The best friend’s ex.
First Published: 3rd May 2012
Date Reviewed: 3rd June 2013
Elizabeth realised she and Martin weren’t a good fit, and cancelled their upcoming wedding. Best friend Violet should be happy, after all she loathes the boring man, but she can’t get him out of her thoughts. And if something happens between them, how will she tell Elizabeth?
Her Best Worst Mistake is technically a sequel to Mayberry’s Hot Blazing Nights (published by Harlequin), but can be read as a stand-alone. A short book, there is relatively little action (pun not intended) and it is an easy read.
However. The book contains a multitude of problems. The most obvious one is that this ‘British’ setting and the ‘British’ characters are actually American. In other words it appears that the (Australian) author has done no research. Yes, ‘elevator’ is matched by ‘lift’ many times, as is ‘cell’ and the neutral ‘phone’, but the simple usage of American terms (including ‘high school’ in dialogue when Brits go to ‘secondary school’ and ‘sixth form’ or ‘college’) does the writing a great disservice. A British reader or anyone who knows British terms will likely feel distanced. There are times when it is okay, for example ‘apartment’ instead of ‘flat’, as the former has worked its way into British language, but the lack of care is far too obvious. This is unfortunately matched by numerous spelling and typing errors proofreading should have picked up.
Aside from this, the book is okay. It is incredibly steamy – that’s the only way to describe it, as ‘hot’ doesn’t inspire the same idea – and there are many sex scenes. The novella is practically erotic romance, and the development of the relationship happens mostly lying down. Mayberry writes good sex scenes that generally lack those words and situations that some readers might find uncomfortable (though a special mention should be made for the scene involving fruit). Whether the relationship works or not will depend on the reader – whether they’re okay with people taking on the ex-partners of friends, whether they like the characters, whether they are okay with a girl saying she’s been tested for STDs without anyone mentioning the man (six year relationship or not), and so on.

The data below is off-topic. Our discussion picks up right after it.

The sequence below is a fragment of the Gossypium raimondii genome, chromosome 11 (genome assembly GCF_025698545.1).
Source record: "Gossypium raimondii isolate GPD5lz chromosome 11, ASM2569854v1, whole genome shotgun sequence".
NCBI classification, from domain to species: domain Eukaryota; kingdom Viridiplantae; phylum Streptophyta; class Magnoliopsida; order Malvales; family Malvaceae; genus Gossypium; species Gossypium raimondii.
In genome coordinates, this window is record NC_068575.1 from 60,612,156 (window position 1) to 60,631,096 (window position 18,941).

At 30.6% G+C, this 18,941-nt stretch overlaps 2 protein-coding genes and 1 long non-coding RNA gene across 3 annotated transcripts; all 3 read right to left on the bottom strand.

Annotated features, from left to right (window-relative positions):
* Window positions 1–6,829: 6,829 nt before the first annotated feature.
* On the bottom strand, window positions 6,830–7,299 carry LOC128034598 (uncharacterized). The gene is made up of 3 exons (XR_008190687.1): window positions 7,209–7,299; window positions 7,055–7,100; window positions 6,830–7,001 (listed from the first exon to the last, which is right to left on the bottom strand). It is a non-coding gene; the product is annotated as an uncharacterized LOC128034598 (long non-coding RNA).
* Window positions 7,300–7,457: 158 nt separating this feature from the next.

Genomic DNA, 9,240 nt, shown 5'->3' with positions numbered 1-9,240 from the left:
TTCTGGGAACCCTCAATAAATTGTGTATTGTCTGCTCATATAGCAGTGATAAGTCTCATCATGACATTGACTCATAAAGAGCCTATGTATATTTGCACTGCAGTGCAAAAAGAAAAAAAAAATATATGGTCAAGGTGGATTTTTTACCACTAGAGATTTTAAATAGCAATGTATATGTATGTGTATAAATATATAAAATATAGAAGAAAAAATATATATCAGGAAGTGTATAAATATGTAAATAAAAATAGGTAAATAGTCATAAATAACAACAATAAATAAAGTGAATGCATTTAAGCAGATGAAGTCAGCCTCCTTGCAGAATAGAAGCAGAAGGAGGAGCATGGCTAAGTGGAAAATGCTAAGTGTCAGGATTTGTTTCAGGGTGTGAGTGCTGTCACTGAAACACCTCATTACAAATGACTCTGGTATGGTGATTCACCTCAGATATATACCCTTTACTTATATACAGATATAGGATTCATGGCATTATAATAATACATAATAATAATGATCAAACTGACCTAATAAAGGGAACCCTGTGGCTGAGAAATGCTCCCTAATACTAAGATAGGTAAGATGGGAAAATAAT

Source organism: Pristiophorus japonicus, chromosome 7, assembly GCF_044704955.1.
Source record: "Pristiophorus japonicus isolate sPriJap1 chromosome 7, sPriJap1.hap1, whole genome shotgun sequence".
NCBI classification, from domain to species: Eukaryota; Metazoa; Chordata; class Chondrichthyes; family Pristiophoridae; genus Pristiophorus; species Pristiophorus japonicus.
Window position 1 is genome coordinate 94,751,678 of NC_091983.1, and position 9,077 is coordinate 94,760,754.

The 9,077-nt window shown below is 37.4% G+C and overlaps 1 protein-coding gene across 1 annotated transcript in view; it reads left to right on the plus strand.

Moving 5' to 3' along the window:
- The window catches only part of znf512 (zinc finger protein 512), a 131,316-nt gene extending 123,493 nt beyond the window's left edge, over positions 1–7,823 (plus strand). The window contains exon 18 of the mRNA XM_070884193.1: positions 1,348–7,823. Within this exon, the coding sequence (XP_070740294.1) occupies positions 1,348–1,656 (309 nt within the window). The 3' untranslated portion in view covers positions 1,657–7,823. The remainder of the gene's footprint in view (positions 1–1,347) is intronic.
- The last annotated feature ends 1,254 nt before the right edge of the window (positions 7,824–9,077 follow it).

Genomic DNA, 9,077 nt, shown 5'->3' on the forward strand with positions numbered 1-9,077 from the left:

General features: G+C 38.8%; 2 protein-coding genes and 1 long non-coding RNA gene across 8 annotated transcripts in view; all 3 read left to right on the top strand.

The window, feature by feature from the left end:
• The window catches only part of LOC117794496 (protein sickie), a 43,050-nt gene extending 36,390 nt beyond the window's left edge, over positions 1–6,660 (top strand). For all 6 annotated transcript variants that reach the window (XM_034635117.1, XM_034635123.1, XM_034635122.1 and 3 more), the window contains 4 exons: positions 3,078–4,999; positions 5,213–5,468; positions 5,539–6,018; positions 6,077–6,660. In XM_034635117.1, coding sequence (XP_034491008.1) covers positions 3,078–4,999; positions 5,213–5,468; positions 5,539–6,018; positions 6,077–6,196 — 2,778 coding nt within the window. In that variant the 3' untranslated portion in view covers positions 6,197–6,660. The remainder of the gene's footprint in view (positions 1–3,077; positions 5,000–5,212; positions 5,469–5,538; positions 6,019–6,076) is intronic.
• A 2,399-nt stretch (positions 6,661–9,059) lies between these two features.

Being a novella, there’s not much time for the resolution to take place, and the reader may feel cheated by Elizabeth’s response if they were hoping for a long scene (no matter if they wish for Elizabeth to be angry or unmoved). The vast majority of the book takes place in settings where sex is known to occur. That said, there are mini storylines regarding Violet’s feelings of inferiority, as well as the tensions faced by Martin, who works for Elizabeth’s grandfather, that aren’t bad. The characters are likeable enough, though as much of the plot revolves around the bedroom and Violet’s worries about Elizabeth, there is not all that much to get to know about them beyond the basics. This means some of the characters’ interests and dislikes may be confusing.
Her Best Worst Mistake is a very apt title as it will sate the opinions of those who like it and those who do not. Recommended with caution as to high expectations, it is a fair offering but unfortunately also an example of how important research is even when you’re writing about a widely-known theme (romance) and the present day.